The papers published in this special issue give a glimpse of the current development and the active research in harmony search, firefly algorithm, cuckoo search, and bat algorithms as well as other algorithms. This special issue also reports new real-world applications, indicating that the applicability of these algorithms continues to expand. Obviously, this special issue can only represent a fraction of current research activities among the more diverse studies and applications.

Despite the success of nature-inspired algorithms, in our view, there are at least three challenges that require special attention of the researchers: large-scale problems, combinatorial optimization, and proper constraint handling.

Currently, most studies in the literature concern problems with a small or moderate number of design variables. It is rare to see a study dealing with hundreds of design variables. Recently, large-scale problems have started to be tackled by researchers (e.g., in [3, 4]). However, more research activities and efforts are needed as real-world applications can become extremely complex with potentially millions of design variables.

The vast majority of the applications of evolutionary algorithms have focused on continuous optimization problems. There is another important class of challenging problems called combinatorial optimization, such as the well-known traveling salesman problem. Since combinatorial optimization problems can be NP-hard, nature-inspired algorithms are good candidates for tackling this type of problems. While there have been researchers attempting to address this issue, such as water distribution networks (one of which has 1E454 candidate solutions) and the traveling salesman problem [3, 4], for truly hard problems and large-scale ones, more systematic efforts and studies are demanded to provide better results in a more efficient way.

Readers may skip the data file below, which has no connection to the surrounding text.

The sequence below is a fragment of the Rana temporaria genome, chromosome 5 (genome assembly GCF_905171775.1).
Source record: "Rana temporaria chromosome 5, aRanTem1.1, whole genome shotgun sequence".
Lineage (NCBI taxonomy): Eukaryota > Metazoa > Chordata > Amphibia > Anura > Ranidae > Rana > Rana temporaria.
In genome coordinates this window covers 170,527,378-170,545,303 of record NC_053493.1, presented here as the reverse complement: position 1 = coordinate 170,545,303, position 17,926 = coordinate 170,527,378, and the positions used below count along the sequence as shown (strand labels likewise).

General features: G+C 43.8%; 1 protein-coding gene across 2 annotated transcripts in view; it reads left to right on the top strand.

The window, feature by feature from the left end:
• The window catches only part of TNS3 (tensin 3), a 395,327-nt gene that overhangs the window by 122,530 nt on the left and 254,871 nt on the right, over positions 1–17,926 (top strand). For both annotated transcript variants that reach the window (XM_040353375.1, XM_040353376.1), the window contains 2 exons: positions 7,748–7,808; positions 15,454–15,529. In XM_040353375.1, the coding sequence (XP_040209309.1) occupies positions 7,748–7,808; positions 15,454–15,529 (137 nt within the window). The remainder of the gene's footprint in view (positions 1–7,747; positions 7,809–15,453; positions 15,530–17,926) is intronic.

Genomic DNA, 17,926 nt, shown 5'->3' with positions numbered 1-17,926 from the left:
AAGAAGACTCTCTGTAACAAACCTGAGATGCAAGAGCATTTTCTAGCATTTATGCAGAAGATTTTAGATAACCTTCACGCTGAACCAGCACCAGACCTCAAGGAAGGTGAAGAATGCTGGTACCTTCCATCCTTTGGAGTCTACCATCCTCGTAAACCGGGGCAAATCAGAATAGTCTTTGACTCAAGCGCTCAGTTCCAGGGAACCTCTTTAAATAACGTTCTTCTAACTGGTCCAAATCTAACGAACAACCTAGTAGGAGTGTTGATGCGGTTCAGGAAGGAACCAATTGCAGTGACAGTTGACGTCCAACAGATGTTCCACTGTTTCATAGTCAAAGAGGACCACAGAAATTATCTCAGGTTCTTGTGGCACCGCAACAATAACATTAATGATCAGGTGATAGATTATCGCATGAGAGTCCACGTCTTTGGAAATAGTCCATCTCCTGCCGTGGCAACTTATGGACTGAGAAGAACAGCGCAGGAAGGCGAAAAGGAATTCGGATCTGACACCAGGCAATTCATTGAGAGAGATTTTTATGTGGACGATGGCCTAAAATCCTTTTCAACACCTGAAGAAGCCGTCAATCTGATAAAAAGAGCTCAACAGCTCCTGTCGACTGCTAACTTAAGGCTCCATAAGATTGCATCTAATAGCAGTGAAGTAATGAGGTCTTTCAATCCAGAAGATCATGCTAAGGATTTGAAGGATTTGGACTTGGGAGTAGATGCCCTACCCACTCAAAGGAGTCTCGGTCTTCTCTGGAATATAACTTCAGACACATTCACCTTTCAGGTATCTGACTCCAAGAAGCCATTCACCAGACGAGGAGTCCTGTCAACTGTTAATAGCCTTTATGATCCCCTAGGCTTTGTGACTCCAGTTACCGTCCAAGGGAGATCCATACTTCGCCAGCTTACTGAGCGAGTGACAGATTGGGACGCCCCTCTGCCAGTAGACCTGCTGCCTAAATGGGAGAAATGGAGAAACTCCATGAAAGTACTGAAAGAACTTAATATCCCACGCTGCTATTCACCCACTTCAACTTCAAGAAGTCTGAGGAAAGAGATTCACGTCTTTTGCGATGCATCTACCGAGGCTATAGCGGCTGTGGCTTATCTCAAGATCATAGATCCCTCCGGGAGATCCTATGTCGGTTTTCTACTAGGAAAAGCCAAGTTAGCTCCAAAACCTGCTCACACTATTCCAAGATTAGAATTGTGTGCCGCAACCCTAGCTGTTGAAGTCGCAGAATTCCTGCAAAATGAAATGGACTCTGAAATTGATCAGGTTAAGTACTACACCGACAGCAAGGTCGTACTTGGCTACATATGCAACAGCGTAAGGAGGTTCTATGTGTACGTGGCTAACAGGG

Another important issue is constraint handling, from the implementation point of view. Even if an efficient algorithm is correctly implemented, its performance can be hampered if the constraints of the problem are not properly handled. While some may view constraint handling as a separate topic, it is part of the integrated optimization process. If the solution of a real application generated by algorithms does not satisfy the constraints, the solution is infeasible and cannot be implemented. This highlights the importance of constraint-handling techniques in combination with optimization algorithms.

In this special issue, the selected papers only address a small subset of the vast number of optimization problems. We hope this special issue will encourage and inspire more needed research activities in the near future.


We would like to thank those who participated in this special issue, including the contributing authors and reviewers.

Zong Woo Geem
Xin-She Yang
Chung-Li Tseng